ECB keeps policy on hold, as expected

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The eurozone’s monetary policymakers have kept their aggressive monetary easing in place ahead of the French presidential run-off between centrist Emmanuel Macron and the candidate for the far right, Marine Le Pen.

The European Central Bank’s governing council left its benchmark main refinancing rate at zero and the deposit rate at minus 0.4 per cent. The region’s central bankers will continue to buy €60bn in mostly government bonds under a quantitative easing programme that will run until at least the end of this year.

(Here is the statement from the ECB.)

While the ECB’s actions have helped bolster a recovery that is becoming increasingly strong and broad, monetary policymakers are set to remain cautious about removing their stimulus ahead of a vote that could see a staunchly anti-euro candidate secure residency in the Élysée Palace.

Mario Draghi will present the 25-member council’s statement on economic conditions to the press at 13.30 UK time. Mr Draghi is expected to say that the risks to the outlook remain “tilted to the downside” and that the central bank continues to stand ready to cut rates or expand QE, should those downside risks emerge.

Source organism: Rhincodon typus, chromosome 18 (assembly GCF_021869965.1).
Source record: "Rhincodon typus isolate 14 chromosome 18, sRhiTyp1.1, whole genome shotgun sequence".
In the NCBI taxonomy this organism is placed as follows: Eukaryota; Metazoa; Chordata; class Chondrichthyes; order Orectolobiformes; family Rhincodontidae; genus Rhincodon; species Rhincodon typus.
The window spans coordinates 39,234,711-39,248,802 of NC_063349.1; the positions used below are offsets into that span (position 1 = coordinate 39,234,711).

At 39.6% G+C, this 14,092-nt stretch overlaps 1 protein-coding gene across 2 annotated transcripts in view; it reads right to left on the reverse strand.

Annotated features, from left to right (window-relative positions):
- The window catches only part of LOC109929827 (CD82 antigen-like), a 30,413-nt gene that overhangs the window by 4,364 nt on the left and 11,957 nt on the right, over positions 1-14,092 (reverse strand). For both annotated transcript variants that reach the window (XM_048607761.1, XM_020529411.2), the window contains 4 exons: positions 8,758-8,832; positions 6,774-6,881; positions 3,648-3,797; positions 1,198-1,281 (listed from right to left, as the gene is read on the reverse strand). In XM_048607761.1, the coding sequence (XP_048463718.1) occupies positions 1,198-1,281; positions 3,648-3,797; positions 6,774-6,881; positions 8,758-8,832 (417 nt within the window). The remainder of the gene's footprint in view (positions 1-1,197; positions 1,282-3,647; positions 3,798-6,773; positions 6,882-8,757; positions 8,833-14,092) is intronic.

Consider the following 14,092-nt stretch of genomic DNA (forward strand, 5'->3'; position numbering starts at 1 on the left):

A win for Mr Macron on May 7, as is likely, would remove the biggest political risk to the eurozone’s recovery, which has gone from strength to strength despite the climate of political uncertainty in France and elsewhere.

A poll of economic confidence, published earlier on Thursday by the European Commission, rose to its highest level since September 2007 in April. Monetary stimulus, low oil prices, less austerity and a healthier banking sector have all helped lower unemployment, boost growth and raise confidence among consumers and businesses across the region.

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